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Carlos Fortin (UNCTAD) introduced E/CN.17/1995/12 (Trade, Environment and Sustainable Development). Jyoti Singh (UNFPA) introduced E/CN.17/1995/15 (Demographic Dynamics and Sustainability). Joke Waller-Hunter, Director, Division for Sustainable Development, introduced documents E/CN.17/1995/13 (Changing Consumption and Production Patterns) and E/CN.17/1995/14 (Poverty Eradication and Sustainable Development).

The floor was then opened for discussion. Norway introduced the report of the Oslo Roundtable and highlighted the need for: green tax reform and increased use of economic instruments; green buying policies; green liability rules; full access to environmental information on products; and the development of environmental indicators. Bangladesh noted the linkages between poverty eradication and environmental degradation. France, on behalf of the EU, said that developed countries have a special responsibility to reduce unsustainable consumption and production patterns.

Brazil noted the importance of trade liberalization in promoting an environmentally supportive international economic system. The European Commission noted the potential "normative" role of the Committee on Trade and the Environment of the WTO. UNEP could provide input on: the environmental impact of trade policies; internalization of environmental costs; and the polluter-pays principle. Canada said liberalized trade must be accompanied by poverty alleviation measures including debt relief and improved access to economic resources for women.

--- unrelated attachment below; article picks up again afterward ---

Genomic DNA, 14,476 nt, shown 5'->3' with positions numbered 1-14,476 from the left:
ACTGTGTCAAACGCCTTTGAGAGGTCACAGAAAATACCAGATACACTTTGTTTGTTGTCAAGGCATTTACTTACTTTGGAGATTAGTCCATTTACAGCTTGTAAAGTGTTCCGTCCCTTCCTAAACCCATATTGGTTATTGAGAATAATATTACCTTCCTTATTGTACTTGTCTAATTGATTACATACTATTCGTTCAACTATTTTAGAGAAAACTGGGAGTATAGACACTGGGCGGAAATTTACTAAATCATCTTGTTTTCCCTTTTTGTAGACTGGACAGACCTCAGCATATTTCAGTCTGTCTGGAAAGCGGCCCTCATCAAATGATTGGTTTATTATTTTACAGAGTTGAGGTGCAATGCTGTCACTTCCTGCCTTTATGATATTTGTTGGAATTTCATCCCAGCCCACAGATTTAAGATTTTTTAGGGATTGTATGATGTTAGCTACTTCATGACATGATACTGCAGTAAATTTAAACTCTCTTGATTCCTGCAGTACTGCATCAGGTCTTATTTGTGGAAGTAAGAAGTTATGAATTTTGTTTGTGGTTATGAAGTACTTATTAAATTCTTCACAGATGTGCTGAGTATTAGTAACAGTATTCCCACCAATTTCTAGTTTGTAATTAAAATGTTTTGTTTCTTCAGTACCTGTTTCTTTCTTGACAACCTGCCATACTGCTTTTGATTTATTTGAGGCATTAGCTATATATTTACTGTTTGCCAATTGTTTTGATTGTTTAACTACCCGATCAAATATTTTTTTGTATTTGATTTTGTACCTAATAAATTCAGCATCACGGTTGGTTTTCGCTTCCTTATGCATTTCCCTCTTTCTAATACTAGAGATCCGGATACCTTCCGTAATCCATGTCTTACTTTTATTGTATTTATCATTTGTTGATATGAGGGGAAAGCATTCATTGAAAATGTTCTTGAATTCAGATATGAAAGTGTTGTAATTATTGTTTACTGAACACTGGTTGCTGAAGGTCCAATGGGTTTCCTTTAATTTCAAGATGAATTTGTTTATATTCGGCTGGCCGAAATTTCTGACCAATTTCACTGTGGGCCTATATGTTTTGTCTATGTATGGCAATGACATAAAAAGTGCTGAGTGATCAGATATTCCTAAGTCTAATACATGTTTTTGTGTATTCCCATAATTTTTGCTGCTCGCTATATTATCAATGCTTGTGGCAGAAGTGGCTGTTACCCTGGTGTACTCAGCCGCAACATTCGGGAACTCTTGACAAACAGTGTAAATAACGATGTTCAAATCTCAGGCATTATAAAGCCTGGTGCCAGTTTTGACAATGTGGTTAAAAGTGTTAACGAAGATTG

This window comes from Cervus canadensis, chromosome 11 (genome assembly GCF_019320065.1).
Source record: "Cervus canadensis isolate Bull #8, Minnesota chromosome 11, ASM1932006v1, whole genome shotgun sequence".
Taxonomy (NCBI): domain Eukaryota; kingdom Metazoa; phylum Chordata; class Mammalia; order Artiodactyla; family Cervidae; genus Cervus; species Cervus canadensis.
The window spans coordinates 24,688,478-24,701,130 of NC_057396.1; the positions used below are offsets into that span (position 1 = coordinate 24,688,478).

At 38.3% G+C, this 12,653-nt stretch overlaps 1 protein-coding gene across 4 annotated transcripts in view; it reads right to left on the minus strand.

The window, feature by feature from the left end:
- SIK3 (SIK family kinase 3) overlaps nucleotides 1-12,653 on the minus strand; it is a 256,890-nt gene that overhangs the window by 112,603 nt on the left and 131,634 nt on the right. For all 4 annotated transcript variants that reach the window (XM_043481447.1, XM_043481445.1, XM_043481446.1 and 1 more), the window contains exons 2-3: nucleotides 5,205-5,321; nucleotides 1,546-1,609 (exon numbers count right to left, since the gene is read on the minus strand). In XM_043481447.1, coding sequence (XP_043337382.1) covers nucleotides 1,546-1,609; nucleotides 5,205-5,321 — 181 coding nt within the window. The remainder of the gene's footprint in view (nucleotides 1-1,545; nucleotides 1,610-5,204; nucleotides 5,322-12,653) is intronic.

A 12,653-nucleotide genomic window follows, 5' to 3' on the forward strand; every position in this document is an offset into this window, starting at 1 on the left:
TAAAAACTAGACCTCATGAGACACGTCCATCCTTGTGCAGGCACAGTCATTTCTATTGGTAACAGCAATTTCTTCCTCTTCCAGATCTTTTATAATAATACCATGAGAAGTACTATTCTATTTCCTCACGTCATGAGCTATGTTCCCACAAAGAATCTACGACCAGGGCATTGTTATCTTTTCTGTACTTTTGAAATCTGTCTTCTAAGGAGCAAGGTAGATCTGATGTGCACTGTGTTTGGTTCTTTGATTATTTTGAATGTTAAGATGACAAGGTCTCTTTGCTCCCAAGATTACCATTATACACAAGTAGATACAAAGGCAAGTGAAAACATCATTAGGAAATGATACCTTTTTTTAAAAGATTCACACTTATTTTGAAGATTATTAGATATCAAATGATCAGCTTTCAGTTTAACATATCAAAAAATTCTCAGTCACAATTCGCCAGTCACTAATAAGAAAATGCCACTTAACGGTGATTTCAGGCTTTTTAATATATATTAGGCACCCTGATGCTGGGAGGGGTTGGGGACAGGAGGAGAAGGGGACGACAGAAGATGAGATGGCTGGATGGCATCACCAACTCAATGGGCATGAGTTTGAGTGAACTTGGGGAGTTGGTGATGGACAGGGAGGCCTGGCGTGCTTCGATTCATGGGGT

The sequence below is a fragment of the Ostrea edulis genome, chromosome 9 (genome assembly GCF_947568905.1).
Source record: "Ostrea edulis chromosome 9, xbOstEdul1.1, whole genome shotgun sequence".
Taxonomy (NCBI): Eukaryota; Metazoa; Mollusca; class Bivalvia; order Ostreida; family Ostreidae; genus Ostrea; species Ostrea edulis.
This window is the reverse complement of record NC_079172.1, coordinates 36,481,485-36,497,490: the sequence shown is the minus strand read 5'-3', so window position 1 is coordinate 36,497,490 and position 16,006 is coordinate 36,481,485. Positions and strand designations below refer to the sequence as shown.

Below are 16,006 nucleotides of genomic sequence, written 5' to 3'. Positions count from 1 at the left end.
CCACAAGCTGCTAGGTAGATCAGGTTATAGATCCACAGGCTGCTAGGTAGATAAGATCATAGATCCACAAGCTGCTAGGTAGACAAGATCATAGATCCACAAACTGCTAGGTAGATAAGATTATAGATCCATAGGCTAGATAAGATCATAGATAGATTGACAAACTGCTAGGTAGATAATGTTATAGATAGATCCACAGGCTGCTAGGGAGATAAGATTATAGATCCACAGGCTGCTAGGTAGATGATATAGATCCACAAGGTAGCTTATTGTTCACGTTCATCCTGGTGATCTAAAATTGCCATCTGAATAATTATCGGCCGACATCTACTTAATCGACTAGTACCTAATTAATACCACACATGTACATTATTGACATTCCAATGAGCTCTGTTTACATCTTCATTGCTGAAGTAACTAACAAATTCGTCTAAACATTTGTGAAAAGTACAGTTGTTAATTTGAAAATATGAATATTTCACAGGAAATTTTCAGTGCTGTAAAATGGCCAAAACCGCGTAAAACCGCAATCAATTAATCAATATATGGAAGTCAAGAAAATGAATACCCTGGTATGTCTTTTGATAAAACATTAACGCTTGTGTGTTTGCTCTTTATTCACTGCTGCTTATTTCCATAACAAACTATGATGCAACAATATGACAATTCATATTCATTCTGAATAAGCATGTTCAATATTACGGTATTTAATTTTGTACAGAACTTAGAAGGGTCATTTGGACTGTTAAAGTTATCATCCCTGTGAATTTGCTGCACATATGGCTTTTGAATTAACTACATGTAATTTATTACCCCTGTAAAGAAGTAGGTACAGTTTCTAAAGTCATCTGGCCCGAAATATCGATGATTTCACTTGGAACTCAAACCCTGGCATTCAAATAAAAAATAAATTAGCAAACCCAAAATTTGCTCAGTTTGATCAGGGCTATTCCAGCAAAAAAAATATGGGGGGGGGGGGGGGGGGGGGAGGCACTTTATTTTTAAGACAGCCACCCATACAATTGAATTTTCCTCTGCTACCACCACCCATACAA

The US called for a balanced approach on trade and environment. He defended the role of trade policies in pursuing environmental objectives. Japan said the CSD should play a proactive role in helping the international community accelerate work on Agenda 21. The Republic of Korea supported strengthening international cooperation to enhance the mutually supportive relationship between trade and environment. Australia called on the CSD to play a coordinating role on trade and environment policies, including poverty and consumption issues.

<$TSpInterLn=1296> The Philippines called for eco-labeling to be tied to technology transfer. Switzerland noted the value of similar questions being raised in different fora as a way of generating diverse perspectives. Algeria noted the importance of the CSD's political visibility on mobilizing financial resources, technology transfer, and production and consumption patterns. Morocco said that environmental concerns should not serve as a pretext for hindering developing countries' access to markets. Friends of the Earth explained the concepts of environmental space and equity in its programme on sustainable development.

The Women's Caucus said transition to sustainability requires a reversal in patterns of inequality, displacement and monoculture. The UN system's failure to accommodate the perspectives and vision of women threatens its integrity. Consumers International Environment said projected energy increases highlight the responsibility of developed countries to go beyond palliative measures to address consumption and production patterns. Malaysia stressed improved market access and expressed concern about human rights and environmental conditionalities that restrict trade.

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